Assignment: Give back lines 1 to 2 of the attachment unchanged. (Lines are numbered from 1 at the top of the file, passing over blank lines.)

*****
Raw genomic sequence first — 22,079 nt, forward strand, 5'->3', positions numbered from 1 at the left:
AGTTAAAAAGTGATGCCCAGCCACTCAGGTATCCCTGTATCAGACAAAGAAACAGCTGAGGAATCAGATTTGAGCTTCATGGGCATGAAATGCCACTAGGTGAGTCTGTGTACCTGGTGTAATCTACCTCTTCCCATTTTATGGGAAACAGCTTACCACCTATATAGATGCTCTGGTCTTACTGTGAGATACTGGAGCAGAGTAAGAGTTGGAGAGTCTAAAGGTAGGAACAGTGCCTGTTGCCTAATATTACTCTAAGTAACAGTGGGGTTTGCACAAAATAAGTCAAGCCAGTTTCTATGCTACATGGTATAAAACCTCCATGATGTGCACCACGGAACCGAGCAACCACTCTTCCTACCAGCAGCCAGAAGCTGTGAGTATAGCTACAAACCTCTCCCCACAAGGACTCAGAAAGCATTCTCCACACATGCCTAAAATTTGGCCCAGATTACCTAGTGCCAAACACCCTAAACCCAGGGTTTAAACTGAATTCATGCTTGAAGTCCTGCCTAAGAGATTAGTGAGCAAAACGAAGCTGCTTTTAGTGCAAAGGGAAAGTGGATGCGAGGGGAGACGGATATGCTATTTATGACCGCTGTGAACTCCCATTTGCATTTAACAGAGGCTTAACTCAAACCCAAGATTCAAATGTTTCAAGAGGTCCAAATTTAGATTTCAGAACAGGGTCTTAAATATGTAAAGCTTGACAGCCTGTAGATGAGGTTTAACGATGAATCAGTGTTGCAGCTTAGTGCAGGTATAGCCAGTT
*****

Raw genomic sequence first — 22,079 nt, forward strand, 5'->3', positions numbered from 1 at the left:
AGTTAAAAAGTGATGCCCAGCCACTCAGGTATCCCTGTATCAGACAAAGAAACAGCTGAGGAATCAGATTTGAGCTTCATGGGCATGAAATGCCACTAGGTGAGTCTGTGTACCTGGTGTAATCTACCTCTTCCCATTTTATGGGAAACAGCTTACCACCTATATAGATGCTCTGGTCTTACTGTGAGATACTGGAGCAGAGTAAGAGTTGGAGAGTCTAAAGGTAGGAACAGTGCCTGTTGCCTAATATTACTCTAAGTAACAGTGGGGTTTGCACAAAATAAGTCAAGCCAGTTTCTATGCTACATGGTATAAAACCTCCATGATGTGCACCACGGAACCGAGCAACCACTCTTCCTACCAGCAGCCAGAAGCTGTGAGTATAGCTACAAACCTCTCCCCACAAGGACTCAGAAAGCATTCTCCACACATGCCTAAAATTTGGCCCAGATTACCTAGTGCCAAACACCCTAAACCCAGGGTTTAAACTGAATTCATGCTTGAAGTCCTGCCTAAGAGATTAGTGAGCAAAACGAAGCTGCTTTTAGTGCAAAGGGAAAGTGGATGCGAGGGGAGACGGATATGCTATTTATGACCGCTGTGAACTCCCATTTGCATTTAACAGAGGCTTAACTCAAACCCAAGATTCAAATGTTTCAAGAGGTCCAAATTTAGATTTCAGAACAGGGTCTTAAATATGTAAAGCTTGACAGCCTGTAGATGAGGTTTAACGATGAATCAGTGTTGCAGCTTAGTGCAGGTATAGCCAGTT